Shea Weber and his teammates gathered around the Clarence Campbell Bowl for a celebratory picture.
They also didn’t dare touch the trophy.
The Montreal Canadiens, after all, have a much bigger goal in their sights.
A roster of players not given a chance by almost everyone outside their four walls at the start of the playoffs following a difficult season with too many twists and turns to count had just punched an improbable ticket to the Stanley Cup final.
And all they’re focused on is pushing forward — not looking back.
“We’ve got to win four more games,” Weber, Montreal’s stern-faced captain, said in the wake of Thursday’s thrilling 3-2 overtime victory against the Vegas Golden Knights that pushed Montreal into its first title series since 1993. “Proud of everybody in that locker-room right now and what we’ve accomplished.”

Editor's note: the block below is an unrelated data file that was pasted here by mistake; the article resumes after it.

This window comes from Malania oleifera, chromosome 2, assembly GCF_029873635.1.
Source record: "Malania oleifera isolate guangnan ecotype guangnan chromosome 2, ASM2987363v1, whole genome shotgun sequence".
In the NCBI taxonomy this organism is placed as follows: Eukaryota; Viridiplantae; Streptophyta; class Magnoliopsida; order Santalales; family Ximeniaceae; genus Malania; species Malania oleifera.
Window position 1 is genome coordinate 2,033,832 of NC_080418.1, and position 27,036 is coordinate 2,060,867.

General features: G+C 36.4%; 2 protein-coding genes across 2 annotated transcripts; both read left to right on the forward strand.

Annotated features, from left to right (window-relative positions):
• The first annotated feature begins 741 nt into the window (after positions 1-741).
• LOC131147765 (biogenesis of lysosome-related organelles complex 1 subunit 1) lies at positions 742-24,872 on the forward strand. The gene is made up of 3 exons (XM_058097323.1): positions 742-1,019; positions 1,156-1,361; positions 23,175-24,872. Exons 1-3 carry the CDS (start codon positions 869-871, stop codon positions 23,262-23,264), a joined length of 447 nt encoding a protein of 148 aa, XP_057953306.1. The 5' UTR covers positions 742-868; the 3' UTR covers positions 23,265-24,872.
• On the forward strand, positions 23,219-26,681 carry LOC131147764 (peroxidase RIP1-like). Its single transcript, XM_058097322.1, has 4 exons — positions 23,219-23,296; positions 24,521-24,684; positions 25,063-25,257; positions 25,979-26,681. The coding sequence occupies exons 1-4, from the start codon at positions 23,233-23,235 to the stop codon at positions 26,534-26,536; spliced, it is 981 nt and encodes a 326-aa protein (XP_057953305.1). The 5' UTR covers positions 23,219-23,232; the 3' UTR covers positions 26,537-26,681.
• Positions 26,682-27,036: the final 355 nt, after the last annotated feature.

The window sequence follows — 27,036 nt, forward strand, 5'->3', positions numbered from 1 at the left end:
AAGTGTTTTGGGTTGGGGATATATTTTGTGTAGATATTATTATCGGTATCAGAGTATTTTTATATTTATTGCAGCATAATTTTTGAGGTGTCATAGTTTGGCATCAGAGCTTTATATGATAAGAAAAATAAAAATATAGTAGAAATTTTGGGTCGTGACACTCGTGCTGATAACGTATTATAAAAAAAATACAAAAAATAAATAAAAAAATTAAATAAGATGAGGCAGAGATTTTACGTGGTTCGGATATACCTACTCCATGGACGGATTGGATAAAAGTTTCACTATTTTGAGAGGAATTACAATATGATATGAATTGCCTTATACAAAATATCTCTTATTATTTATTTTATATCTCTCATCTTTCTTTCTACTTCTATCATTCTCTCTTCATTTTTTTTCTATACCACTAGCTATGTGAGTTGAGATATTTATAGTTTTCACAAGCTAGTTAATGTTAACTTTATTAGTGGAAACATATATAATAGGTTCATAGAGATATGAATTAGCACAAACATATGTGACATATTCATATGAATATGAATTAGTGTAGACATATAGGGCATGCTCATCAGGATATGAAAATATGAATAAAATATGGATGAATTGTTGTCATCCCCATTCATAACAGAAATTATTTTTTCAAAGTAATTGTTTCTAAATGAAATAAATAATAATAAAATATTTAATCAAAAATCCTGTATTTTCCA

“But definitely still work to be done.”
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Even the youngest player on the team, a flashy 20-year-old sniper coming off a four-goal performance in the third round, quickly turned his attention to the Canadiens’ next mountain to climb.
“There’s a bigger one out there that we’re chasing,” Cole Caufield said when asked about not grasping the semifinal trophy.
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So how did they get here? How did so many get this team so wrong?
In short, the Canadiens are in this position through hard work, belief, commitment to structure and each other, strong — sometimes exceptional goaltending — and like all teams that get this far, a bit of luck.
“Everybody in the city is obviously ecstatic,” said netminder Carey Price, who’s 12-5 with a .934 save percentage in the playoffs. “It’s a fun time to be in Montreal.”
That wasn’t the case a little over four weeks ago.
Following a winter and early spring of strict COVID-19 rules across Quebec, the Canadiens were on the ropes down 3-1 in the first round against the powerhouse Toronto Maple Leafs — 18 points clear of Montreal in the North Division standings — before rallying for a seven-game victory.